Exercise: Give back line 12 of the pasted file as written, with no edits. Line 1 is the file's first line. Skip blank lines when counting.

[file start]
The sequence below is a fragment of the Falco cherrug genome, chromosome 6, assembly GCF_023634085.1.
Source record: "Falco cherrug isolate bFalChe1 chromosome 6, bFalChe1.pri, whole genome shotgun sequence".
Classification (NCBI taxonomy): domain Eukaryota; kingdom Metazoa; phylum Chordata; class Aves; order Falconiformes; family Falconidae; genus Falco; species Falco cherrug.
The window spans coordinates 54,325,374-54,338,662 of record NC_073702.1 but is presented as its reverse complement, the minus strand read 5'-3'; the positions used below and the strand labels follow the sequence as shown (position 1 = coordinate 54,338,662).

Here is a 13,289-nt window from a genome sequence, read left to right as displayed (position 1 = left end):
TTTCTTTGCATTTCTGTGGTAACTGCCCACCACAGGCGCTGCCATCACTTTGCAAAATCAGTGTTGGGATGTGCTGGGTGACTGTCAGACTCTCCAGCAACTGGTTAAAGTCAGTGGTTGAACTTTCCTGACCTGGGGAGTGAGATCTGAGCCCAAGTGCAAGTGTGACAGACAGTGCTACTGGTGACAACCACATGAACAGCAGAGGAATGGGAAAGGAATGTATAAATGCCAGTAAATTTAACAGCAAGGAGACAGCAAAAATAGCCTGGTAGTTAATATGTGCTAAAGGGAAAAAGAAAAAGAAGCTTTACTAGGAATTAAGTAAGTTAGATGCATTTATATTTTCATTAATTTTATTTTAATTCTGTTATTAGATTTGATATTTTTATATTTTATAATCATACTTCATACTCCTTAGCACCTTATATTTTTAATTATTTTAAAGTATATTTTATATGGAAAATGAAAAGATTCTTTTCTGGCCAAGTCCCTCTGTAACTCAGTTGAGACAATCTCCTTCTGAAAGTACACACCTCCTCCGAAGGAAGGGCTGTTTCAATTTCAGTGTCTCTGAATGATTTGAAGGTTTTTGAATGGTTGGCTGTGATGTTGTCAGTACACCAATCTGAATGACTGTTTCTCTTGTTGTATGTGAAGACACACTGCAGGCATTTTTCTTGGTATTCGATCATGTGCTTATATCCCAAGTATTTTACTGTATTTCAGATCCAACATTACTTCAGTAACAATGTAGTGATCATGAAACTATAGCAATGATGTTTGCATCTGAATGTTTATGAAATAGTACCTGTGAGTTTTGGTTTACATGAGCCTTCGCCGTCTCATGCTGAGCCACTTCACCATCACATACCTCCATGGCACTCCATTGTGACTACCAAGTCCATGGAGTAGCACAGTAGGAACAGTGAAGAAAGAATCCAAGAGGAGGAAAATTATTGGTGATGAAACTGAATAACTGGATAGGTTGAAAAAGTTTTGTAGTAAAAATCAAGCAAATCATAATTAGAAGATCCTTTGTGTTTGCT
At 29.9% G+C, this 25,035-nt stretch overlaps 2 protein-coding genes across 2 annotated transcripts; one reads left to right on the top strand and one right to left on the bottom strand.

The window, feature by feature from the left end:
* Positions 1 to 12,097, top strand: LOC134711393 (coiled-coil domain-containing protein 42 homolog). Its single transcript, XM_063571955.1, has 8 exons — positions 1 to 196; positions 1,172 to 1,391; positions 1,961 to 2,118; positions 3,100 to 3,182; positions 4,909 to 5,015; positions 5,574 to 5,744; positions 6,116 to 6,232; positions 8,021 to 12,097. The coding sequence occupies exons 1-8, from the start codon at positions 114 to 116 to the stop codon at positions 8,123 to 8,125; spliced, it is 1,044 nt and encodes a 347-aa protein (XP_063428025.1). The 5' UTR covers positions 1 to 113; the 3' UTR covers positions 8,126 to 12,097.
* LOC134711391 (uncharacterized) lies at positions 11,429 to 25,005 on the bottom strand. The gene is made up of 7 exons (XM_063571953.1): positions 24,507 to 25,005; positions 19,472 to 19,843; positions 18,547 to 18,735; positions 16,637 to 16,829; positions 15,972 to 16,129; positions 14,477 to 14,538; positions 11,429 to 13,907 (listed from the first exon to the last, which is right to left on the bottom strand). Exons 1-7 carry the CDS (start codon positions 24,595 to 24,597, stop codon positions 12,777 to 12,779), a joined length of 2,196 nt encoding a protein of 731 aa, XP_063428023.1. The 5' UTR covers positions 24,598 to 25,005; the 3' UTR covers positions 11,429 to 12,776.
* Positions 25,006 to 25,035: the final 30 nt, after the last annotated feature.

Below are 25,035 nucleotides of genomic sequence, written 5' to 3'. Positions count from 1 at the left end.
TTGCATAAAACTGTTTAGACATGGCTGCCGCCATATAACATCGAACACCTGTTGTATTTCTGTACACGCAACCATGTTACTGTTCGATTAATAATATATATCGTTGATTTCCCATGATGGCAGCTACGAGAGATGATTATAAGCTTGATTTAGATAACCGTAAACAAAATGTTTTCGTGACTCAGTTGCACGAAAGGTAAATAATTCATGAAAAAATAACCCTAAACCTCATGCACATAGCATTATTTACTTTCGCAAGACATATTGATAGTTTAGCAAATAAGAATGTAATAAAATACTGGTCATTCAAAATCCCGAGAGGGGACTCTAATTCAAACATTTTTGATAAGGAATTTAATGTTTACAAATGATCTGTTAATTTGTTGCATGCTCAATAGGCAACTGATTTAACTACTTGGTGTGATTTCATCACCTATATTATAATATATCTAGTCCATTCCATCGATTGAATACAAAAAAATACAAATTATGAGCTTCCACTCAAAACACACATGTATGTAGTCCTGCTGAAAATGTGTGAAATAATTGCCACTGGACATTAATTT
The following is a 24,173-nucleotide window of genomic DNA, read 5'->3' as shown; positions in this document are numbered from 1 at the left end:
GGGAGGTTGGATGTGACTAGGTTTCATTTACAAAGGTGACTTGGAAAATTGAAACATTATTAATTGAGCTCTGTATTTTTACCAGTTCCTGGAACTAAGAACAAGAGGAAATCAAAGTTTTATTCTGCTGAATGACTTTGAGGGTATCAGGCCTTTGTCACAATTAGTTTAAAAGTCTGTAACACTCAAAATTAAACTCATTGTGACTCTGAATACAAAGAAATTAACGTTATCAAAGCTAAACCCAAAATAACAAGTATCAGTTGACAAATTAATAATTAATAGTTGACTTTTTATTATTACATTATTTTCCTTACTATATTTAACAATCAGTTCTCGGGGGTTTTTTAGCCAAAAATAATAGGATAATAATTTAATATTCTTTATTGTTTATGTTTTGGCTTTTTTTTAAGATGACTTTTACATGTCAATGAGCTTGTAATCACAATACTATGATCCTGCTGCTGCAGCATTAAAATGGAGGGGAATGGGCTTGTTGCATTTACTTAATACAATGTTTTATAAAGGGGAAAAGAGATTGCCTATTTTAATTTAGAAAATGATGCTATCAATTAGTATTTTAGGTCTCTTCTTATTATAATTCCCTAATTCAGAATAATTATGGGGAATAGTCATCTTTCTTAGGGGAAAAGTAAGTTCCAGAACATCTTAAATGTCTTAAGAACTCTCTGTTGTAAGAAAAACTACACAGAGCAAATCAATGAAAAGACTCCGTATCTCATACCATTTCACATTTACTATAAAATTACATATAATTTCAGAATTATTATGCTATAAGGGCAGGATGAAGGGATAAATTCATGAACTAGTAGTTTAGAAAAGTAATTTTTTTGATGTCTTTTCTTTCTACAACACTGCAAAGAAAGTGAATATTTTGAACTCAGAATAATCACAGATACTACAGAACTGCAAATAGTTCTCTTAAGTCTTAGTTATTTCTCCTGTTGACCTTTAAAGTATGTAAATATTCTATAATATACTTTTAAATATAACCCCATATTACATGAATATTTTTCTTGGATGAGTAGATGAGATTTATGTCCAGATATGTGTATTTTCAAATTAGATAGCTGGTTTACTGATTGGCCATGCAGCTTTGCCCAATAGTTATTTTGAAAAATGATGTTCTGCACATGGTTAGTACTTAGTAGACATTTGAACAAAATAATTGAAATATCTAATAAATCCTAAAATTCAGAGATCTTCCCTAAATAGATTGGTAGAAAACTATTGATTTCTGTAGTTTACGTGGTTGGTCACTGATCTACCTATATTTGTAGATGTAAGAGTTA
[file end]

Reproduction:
Below are 25,035 nucleotides of genomic sequence, written 5' to 3'. Positions count from 1 at the left end.